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Writing Native Code

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Note: Some C++ and UnrealScript knowledge is required.


Native coding in the Unreal Engine refers to code that is written in C++ instead of UnrealScript. This C++ code can be called from a script to execute tasks that are either too slow in UnrealScript (about 20 times slower than C++) or are not possible at all due to the limited features of the language. Native coding is only officially supported by Unreal Tournament from 1999 (I think Deus Ex as well...) since it is the only game that has its native header files publicly available for download. Epic never released the headers for newer versions of the engine due to licensing issues with third party code. However, after countless hours of work it was possible to modify the UT99 headers in such a way that they're usable with Republic Commando. This process is not finished yet but the most important classes like Object, Actor, Pawn and some others already work.

The way native coding works in Unreal is that you compile your scripts into a .u package and then when you write your C++ code you compile it as a dll with the same name as your package. When the game is loading a UnrealScript class and detects that it was declared as native, it also looks for a dll which contains the native code for this UnrealScript class.

Getting Started

Before you can write any C++ code you first need to create a UnrealScript class that you declare as native. This tutorial assumes that you already know how to compile UnrealScript code with ucc. If you don't, then the download for the Republic Commando UCC contains a brief explanation in its readme.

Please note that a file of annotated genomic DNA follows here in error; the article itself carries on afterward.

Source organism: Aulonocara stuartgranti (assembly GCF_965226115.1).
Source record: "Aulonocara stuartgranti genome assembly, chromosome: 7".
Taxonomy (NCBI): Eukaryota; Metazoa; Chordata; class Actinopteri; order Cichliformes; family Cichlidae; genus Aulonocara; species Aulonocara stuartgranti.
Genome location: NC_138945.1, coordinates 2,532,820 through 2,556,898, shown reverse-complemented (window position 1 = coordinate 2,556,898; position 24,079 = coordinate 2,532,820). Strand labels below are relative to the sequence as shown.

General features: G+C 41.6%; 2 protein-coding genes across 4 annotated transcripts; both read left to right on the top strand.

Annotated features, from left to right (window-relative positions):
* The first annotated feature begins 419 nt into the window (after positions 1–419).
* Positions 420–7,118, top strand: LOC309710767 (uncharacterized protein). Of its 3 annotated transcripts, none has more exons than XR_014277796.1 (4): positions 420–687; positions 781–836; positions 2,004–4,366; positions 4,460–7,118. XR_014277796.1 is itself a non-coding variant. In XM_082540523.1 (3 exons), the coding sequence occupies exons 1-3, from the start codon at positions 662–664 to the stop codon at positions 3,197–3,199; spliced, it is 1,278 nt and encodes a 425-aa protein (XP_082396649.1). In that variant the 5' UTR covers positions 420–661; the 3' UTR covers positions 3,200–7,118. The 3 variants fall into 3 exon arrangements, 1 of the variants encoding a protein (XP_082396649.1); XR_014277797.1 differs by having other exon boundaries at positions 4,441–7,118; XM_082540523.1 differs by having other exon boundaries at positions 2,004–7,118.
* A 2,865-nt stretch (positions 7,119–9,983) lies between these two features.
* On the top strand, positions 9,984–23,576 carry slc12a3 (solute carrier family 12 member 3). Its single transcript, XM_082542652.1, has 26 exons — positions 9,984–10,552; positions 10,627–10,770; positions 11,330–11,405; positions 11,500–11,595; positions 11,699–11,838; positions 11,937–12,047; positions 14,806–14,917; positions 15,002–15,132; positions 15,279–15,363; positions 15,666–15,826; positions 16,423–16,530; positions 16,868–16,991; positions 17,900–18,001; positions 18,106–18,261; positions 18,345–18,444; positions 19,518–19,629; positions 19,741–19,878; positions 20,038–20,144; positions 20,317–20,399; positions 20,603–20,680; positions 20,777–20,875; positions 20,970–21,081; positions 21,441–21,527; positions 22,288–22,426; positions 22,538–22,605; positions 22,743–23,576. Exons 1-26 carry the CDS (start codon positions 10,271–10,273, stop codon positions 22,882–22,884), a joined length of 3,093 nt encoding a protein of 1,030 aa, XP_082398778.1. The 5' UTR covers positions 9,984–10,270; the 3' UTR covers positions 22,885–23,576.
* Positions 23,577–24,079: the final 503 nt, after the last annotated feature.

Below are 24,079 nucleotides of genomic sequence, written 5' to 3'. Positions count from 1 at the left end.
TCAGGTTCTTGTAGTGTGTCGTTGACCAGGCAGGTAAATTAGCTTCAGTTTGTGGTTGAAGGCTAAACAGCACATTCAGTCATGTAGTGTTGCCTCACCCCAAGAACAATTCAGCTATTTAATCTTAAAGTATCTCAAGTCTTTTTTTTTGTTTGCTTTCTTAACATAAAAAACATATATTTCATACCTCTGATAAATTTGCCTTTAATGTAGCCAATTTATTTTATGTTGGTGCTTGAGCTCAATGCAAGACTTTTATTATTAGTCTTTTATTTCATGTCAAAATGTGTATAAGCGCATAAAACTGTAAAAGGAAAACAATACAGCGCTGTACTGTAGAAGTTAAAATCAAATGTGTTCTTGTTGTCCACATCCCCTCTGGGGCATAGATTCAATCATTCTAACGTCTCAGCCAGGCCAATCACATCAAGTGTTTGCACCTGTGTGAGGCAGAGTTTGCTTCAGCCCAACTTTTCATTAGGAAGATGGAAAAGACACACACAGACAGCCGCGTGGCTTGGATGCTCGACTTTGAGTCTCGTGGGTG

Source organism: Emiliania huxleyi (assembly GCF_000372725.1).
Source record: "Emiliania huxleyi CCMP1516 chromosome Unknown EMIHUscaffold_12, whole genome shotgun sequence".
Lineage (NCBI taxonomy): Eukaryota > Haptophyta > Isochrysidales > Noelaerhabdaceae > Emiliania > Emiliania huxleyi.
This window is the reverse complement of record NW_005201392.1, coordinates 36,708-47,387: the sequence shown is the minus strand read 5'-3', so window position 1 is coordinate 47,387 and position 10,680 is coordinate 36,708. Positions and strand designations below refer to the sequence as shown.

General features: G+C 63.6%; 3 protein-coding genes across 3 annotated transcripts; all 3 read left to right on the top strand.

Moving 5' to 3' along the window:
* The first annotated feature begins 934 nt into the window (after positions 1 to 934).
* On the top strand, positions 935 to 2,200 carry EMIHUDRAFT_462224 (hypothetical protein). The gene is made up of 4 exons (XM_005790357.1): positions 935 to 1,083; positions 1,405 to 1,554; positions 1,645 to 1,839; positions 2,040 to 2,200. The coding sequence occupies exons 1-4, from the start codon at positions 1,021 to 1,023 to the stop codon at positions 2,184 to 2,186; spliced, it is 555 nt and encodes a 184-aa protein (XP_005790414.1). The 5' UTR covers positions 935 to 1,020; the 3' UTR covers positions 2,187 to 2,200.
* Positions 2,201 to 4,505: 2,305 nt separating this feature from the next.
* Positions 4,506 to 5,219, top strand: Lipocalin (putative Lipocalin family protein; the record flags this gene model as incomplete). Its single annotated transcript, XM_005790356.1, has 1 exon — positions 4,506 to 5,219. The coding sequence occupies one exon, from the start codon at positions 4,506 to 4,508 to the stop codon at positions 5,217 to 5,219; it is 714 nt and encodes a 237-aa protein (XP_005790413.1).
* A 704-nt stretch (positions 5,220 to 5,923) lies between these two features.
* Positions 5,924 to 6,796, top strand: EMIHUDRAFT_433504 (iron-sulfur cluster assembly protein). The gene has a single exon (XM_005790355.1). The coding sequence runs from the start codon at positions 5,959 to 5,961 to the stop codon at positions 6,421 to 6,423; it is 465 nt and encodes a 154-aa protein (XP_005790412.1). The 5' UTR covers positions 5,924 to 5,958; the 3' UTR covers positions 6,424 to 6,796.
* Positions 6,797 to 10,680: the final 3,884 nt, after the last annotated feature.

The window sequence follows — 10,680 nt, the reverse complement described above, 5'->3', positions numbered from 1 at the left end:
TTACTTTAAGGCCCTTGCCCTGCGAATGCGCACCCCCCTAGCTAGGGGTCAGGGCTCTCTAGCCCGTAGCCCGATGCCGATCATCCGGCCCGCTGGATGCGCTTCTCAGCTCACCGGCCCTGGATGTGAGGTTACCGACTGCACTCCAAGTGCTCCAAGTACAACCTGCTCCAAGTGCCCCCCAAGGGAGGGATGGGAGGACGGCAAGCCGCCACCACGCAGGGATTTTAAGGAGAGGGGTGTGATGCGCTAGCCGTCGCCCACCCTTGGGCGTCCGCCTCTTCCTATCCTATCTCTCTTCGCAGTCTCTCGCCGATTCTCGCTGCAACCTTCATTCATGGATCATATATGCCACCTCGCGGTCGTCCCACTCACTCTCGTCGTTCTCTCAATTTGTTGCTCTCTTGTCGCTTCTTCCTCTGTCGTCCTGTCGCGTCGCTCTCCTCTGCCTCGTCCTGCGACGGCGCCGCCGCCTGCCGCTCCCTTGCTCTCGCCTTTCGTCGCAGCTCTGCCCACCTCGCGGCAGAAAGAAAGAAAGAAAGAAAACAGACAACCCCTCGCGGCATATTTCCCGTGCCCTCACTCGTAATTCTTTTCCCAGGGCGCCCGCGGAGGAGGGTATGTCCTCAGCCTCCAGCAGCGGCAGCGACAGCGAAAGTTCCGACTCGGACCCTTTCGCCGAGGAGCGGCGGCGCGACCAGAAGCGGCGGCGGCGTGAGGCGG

For the sake of this tutorial I'm going create a really simple and quite useless class that has one native function which writes a string to the log file.

class TestNativeClass extends Actor native

var int TestInt;

native(1024) final function TestNativeFunc(string param);

function PostBeginPlay(){

	TestNativeFunc("Hello World!");

The class is going to be implemented in C++ and thus must be declared as 'native'. I added an integer variable called 'TestInt' that we're going to modify in C++ and then use in UnrealScript just to show that both, the C++ and Unrealscript classes refer to the exact same object in memory.

Furthermore, I declared a native function called 'TestNativeFunc' that takes in a string parameter. Notice the number in parentheses right after the 'native' keyword. This is the unique identifier Unreal uses to associate this UnrealScript function declaration with the actual C++ function. Some of these IDs are already used by the engine so try not to overwrite them. You can check which ones are available by entering the 'DumpNatives' console command while ingame. It will write all available IDs to the log file. However, I always start at 1024. All following numbers are definitely not in use by the game so you can really use anything up to 4095 which is the maximum amount of native functions.

In my 'PostBeginPlay' function I simply call the native function with "Hello World!" as the string parameter and I also write 'TestInt' which at this point has been changed in C++ code to the log file.

Before you go now and compile the script with the ucc you want to do something else. When compiling a native class the ucc also generates a header and a source file with the C++ class definition and some other setup code. But these won't be created by default because the folder they're supposed to be created in doesn't exist so we'll do that before we compile our class. In the folder that contains the UnrealScript source code you have a folder with the name of your package which in turn contains a folder called 'Classes' that holds all the .uc files for this package. Navigate to your package's folder and create two new folders called 'Inc' and 'Src'.


Now compile your package with ucc make. When the compilation is successful the ucc will prompt you whether you want to overwrite the files "MyPackageClasses.h" and "MyPackageClasses.cpp". Just click on yes for both. They are created in the 'Inc' and 'Src' folders.

Setting Up Visual Studio .NET 2003